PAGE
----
The U.S. may attack Iran or North Korea or both in May or June. War rhetoric is increasing. The arrival of extreme hawks John Bolton, the new national security adviser, and CIA Director Mike Pompeo signal a move toward war. Bolton advocates a preemptive strike against North Korea. What would be the diplomatic, political, economic and environmental consequences?
North Korea can inflict huge damage on South Korea, Japan and possibly us.
The talked-about meeting between Trump and Kim Jong-un may never occur and the outcome of talks between two highly volatile men is impossible to predict. The price Kim will demand for abandoning nuclear weapons would likely be more than the U.S. would pay. Failed talks would provide the occasion to attack.
The U.S. argues that North Korea’s nuclear weapons threaten world peace. What makes ours legitimate, and the North’s not, is mystifying. No nuclear weapons are now legal. The U.N. outlawed them last year.
Kim will not give up his nuclear weapons unless everyone does. They are his only deterrent against what happened to Saddam Hussein and Muammar Gaddafi when they relinquished theirs. One hanged, the other shot in a ditch.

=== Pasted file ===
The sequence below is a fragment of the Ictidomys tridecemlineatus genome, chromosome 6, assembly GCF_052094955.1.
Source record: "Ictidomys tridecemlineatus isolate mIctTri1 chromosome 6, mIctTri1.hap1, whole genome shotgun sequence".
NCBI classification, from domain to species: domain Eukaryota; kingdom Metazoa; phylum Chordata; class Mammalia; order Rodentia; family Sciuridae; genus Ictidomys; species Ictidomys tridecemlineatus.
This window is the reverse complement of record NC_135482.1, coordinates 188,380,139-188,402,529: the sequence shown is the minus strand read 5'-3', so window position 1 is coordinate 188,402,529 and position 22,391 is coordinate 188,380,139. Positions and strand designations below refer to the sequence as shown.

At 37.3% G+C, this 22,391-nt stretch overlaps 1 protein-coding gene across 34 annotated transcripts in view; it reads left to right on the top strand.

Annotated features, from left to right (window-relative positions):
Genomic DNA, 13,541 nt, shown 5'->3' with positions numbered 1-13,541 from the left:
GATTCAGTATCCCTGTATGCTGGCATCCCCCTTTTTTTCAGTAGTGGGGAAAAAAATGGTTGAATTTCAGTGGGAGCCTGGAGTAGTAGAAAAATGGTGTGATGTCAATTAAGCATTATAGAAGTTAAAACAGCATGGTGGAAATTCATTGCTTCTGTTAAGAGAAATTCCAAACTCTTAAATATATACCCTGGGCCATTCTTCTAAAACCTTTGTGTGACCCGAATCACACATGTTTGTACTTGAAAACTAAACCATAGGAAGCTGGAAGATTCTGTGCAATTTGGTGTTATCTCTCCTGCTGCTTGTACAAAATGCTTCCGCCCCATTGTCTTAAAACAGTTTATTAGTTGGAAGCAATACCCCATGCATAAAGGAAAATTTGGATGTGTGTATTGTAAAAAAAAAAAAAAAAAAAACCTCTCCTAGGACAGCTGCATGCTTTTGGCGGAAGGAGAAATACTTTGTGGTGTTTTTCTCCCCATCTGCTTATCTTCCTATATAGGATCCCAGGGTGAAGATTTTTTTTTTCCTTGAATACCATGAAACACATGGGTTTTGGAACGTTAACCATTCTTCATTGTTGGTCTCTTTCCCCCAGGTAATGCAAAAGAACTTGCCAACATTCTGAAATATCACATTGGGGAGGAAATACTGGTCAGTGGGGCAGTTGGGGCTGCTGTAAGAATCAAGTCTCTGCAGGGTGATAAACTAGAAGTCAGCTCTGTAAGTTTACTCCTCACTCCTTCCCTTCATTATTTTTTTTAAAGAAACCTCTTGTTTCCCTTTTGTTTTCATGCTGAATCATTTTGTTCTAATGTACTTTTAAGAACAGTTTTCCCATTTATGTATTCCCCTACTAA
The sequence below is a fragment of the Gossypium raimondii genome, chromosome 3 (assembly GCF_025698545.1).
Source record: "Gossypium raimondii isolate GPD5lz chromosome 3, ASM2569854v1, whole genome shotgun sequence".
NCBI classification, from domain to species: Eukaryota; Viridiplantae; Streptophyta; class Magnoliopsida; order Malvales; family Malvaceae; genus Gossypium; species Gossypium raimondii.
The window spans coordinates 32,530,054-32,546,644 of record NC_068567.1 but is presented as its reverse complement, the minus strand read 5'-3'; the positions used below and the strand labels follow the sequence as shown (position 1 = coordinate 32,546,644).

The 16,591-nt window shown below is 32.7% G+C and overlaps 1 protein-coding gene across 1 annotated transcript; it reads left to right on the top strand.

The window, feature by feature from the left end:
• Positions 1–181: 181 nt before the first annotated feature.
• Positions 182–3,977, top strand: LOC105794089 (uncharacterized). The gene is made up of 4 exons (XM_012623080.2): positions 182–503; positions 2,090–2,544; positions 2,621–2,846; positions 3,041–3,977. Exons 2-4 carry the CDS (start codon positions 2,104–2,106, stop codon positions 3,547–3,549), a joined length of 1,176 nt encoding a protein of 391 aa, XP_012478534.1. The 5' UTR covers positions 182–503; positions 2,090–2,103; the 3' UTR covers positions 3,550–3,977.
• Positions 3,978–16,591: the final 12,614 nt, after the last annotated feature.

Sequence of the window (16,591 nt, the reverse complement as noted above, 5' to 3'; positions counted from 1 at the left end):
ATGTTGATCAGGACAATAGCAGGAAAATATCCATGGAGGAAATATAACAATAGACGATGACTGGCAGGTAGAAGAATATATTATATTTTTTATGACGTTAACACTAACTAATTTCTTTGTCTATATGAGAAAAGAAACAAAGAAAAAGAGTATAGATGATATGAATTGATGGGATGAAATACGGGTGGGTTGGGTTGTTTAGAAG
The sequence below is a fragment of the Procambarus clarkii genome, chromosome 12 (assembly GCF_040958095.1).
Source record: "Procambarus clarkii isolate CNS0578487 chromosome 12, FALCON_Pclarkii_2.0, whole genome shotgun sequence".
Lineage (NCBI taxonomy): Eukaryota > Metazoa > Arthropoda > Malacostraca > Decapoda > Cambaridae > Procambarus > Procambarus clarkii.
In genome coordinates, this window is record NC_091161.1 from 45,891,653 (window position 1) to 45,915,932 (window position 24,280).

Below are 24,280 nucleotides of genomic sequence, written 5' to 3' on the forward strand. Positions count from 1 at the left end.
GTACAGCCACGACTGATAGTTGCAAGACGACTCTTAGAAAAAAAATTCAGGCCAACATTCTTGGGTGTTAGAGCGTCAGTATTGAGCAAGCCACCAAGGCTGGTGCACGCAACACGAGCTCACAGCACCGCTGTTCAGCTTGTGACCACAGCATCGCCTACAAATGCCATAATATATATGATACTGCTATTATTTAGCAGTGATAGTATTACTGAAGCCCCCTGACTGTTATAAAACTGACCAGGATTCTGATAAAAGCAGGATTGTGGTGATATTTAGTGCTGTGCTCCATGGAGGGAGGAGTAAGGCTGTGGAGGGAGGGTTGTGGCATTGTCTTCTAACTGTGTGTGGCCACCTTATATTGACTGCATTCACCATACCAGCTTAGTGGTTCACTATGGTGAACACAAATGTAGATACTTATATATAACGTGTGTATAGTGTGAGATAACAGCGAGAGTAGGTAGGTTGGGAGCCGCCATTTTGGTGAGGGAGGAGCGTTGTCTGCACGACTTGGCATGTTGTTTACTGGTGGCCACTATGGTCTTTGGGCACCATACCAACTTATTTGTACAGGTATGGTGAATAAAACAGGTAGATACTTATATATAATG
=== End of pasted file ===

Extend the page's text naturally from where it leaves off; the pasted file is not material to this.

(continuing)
The war would begin with an air attack. Meanwhile, the North’s thousands of long-range artillery would devastate Seoul, causing some 500,000 casualties. They would likely invade the South, overrunning the comparative handful of U.S. troops there, while rocketing Japan and U.S. possessions in the Pacific, possibly with nuclear warheads.
The North’s nuclear weapons facilities are hardened and would probably require nuclear bombs. Also, the North may be able to rocket the West Coast with nuclear warheads. What the U.S. cited as the rationale for the attack — the dangers of nuclear war — would have been initiated by the U.S. attack.
If the U.S. goal is regime change, it would need to invade with a huge land army. Tried once before, it failed dramatically. North Korea is mountainous; territory is not easily taken but easily defended. A ground attack would result in massive destruction — a protracted war in an irradiated land. When the U.S. eventually tires of this, the North would probably take over the entire peninsula.
Fear of a nuclear attack would start panic and a mass exodus from cities in the Pacific Northwest. The president’s immediate popularity would collapse as the unwinnable war ate away at it. Eventually a successor government would arrange an armistice identical to the one now in place.